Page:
Story by: Norton Children’s on August 5, 2022
When a child is being treated for adolescent idiopathic scoliosis (AIS), many parents have questions about what to expect after spinal fusion surgery: What will my child’s recovery be like? What happens before and after the operation? How will the treatment team ensure my child remains as comfortable as possible?
Norton Children’s Orthopedics of Louisville, affiliated with the UofL School of Medicine, has developed a detailed post-operative spine protocol that addresses those questions in addition to providing several benefits to patients and their families, including shorter hospital stays and multimodal pain management.
“Under this protocol, our patients have an accelerated recovery,” said Kent L. Walker, D.O., pediatric orthopedic surgeon with Norton Children’s Orthopedics of Louisville. “Children generally have shorter hospital stays; they don’t require an admission into the ICU (intensive care unit); they don’t need as many narcotics; and they’re able to be active sooner in physical therapy.”
Norton Children’s Orthopedics of Louisville was one of the first in Kentucky and the first in Louisville to implement this protocol. The following instructions offer patients and their families additional context for what to expect after spinal fusion surgery.
One to two weeks prior to surgery, the patient and family will have a pre-admission testing visit, where the child will have labs drawn, a chest x-ray, EKG, and they will meet the anesthesiologist and a physical therapist. The physical therapist will start discussing spine precautions and which movements are allowed and those that should be avoided. During this time, the child also will begin Mupirocin, an antibiotic ointment to decolonize them from MRSA, as a preventative measure to help reduce the risk of infection.
The morning of surgery, in the preoperative area, the child will take acetaminophen (a pain reliever), Valium (for muscle spasms) and gabapentin (for nerve pain) with only a sip of water. Starting these medications early has proven to decrease pain after surgery and lessen the narcotics used for pain management.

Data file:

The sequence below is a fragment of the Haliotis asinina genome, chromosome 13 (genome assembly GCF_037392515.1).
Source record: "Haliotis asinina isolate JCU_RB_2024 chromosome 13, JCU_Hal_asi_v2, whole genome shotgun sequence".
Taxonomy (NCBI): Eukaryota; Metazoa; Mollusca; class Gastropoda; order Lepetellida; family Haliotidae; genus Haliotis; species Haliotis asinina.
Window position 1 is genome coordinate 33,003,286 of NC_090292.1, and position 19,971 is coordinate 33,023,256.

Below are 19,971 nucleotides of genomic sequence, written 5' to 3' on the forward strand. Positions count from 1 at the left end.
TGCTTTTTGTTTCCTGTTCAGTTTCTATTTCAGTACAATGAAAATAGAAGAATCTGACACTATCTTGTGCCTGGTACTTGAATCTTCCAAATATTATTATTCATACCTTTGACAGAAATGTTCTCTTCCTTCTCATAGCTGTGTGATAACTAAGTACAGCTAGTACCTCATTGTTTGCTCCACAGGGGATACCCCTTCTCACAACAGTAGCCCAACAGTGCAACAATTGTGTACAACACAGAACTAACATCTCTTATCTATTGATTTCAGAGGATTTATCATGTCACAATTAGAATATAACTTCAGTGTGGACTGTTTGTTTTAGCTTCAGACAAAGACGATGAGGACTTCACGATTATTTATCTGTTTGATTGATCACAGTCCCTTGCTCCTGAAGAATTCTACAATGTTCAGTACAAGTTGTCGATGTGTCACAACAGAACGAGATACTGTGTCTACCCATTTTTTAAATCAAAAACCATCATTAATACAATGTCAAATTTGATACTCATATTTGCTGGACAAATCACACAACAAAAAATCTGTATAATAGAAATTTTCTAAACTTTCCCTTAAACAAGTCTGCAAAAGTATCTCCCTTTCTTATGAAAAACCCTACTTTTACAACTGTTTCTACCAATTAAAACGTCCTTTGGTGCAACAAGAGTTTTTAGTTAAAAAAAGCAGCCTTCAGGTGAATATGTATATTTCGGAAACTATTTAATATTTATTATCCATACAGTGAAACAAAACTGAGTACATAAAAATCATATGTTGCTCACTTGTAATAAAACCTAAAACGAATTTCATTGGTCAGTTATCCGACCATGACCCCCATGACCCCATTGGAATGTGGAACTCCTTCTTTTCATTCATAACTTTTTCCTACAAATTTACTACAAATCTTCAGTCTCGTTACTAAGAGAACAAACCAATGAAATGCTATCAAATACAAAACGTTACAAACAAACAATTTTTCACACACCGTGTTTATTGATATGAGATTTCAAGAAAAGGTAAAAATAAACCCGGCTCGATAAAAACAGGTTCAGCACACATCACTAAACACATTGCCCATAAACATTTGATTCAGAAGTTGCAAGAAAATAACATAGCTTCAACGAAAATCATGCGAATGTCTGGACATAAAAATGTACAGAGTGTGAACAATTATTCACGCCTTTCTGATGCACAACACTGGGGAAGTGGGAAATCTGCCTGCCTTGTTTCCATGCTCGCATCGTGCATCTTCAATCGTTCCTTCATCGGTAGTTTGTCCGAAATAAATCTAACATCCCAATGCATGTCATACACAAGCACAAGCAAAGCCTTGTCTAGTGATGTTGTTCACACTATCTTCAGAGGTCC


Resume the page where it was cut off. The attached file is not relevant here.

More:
“We start controlling their pain prior to making any incision. Patients are pre-dosed with their medications in the pre-op area so that fewer narcotics are being used, even in the operating room,” said Natalie R. Jennette, DNP, APRN, FNP-C, nurse practitioner with Norton Children’s Orthopedics of Louisville.
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Patients usually are able to sit at the edge of their bed on the same day as the operation, and even can mobilize the day after surgery. For the spinal fusion procedure, hospital stays typically were five days — but the current protocol has reduced it to around three days.
“This is all due to using a multimodal pain protocol where medications are specifically spaced to give patients a steady stream of medications and never letting them have peaks and valleys in their pain control,” Natalie said.
Patients are regularly administered acetaminophen, ibuprofen and gabapentin, while oxycodone and Valium may be requested as needed.
A patient is ready for discharge when they can meet the following criteria:
The following is a typical schedule for what to expect after spinal fusion surgery, including movement and nutritional benchmarks.
Day 0: Day of operation
Day 1 post-op: Getting stronger
Day 2 post-op: Prep for discharge
Day 3 post-op: Discharge